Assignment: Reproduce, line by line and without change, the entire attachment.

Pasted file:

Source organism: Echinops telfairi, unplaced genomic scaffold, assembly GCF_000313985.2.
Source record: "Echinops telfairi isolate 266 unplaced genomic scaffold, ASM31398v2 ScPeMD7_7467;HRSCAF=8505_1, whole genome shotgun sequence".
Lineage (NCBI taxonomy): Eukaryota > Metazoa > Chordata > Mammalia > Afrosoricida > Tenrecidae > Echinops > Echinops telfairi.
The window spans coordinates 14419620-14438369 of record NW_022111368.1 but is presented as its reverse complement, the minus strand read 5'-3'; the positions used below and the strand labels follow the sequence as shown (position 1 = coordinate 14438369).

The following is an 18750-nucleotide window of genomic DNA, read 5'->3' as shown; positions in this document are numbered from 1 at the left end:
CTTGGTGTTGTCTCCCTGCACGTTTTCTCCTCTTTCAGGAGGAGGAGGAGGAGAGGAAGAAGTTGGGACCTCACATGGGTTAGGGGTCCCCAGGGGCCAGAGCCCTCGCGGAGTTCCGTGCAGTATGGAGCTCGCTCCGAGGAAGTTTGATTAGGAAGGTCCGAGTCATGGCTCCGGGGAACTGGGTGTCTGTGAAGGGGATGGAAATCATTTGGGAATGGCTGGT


Source organism: Echinops telfairi, unplaced genomic scaffold, assembly GCF_000313985.2.
Source record: "Echinops telfairi isolate 266 unplaced genomic scaffold, ASM31398v2 ScPeMD7_7467;HRSCAF=8505_1, whole genome shotgun sequence".
Lineage (NCBI taxonomy): Eukaryota > Metazoa > Chordata > Mammalia > Afrosoricida > Tenrecidae > Echinops > Echinops telfairi.
The window spans coordinates 14419620-14438369 of record NW_022111368.1 but is presented as its reverse complement, the minus strand read 5'-3'; the positions used below and the strand labels follow the sequence as shown (position 1 = coordinate 14438369).

The following is an 18750-nucleotide window of genomic DNA, read 5'->3' as shown; positions in this document are numbered from 1 at the left end:
CTTGGTGTTGTCTCCCTGCACGTTTTCTCCTCTTTCAGGAGGAGGAGGAGGAGAGGAAGAAGTTGGGACCTCACATGGGTTAGGGGTCCCCAGGGGCCAGAGCCCTCGCGGAGTTCCGTGCAGTATGGAGCTCGCTCCGAGGAAGTTTGATTAGGAAGGTCCGAGTCATGGCTCCGGGGAACTGGGTGTCTGTGAAGGGGATGGAAATCATTTGGGAATGGCTGGT